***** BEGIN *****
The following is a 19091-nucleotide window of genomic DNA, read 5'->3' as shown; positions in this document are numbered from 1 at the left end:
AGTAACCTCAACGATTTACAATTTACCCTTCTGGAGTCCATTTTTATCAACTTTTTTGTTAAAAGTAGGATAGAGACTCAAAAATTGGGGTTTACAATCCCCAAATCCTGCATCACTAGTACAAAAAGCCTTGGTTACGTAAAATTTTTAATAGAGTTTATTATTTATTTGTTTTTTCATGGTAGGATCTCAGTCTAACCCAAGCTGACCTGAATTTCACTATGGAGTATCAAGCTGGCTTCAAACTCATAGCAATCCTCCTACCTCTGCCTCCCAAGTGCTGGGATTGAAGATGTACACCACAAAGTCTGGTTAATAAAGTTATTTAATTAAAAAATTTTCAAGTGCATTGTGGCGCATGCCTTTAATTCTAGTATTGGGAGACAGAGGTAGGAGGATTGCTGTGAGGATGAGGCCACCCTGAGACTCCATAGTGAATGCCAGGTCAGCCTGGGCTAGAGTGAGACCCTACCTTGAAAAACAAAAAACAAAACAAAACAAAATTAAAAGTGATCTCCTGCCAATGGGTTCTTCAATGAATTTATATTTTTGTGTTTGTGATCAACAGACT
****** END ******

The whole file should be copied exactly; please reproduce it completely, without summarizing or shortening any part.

The following is a 19091-nucleotide window of genomic DNA, read 5'->3' as shown; positions in this document are numbered from 1 at the left end:
AGTAACCTCAACGATTTACAATTTACCCTTCTGGAGTCCATTTTTATCAACTTTTTTGTTAAAAGTAGGATAGAGACTCAAAAATTGGGGTTTACAATCCCCAAATCCTGCATCACTAGTACAAAAAGCCTTGGTTACGTAAAATTTTTAATAGAGTTTATTATTTATTTGTTTTTTCATGGTAGGATCTCAGTCTAACCCAAGCTGACCTGAATTTCACTATGGAGTATCAAGCTGGCTTCAAACTCATAGCAATCCTCCTACCTCTGCCTCCCAAGTGCTGGGATTGAAGATGTACACCACAAAGTCTGGTTAATAAAGTTATTTAATTAAAAAATTTTCAAGTGCATTGTGGCGCATGCCTTTAATTCTAGTATTGGGAGACAGAGGTAGGAGGATTGCTGTGAGGATGAGGCCACCCTGAGACTCCATAGTGAATGCCAGGTCAGCCTGGGCTAGAGTGAGACCCTACCTTGAAAAACAAAAAACAAAACAAAACAAAATTAAAAGTGATCTCCTGCCAATGGGTTCTTCAATGAATTTATATTTTTGTGTTTGTGATCAACAGACT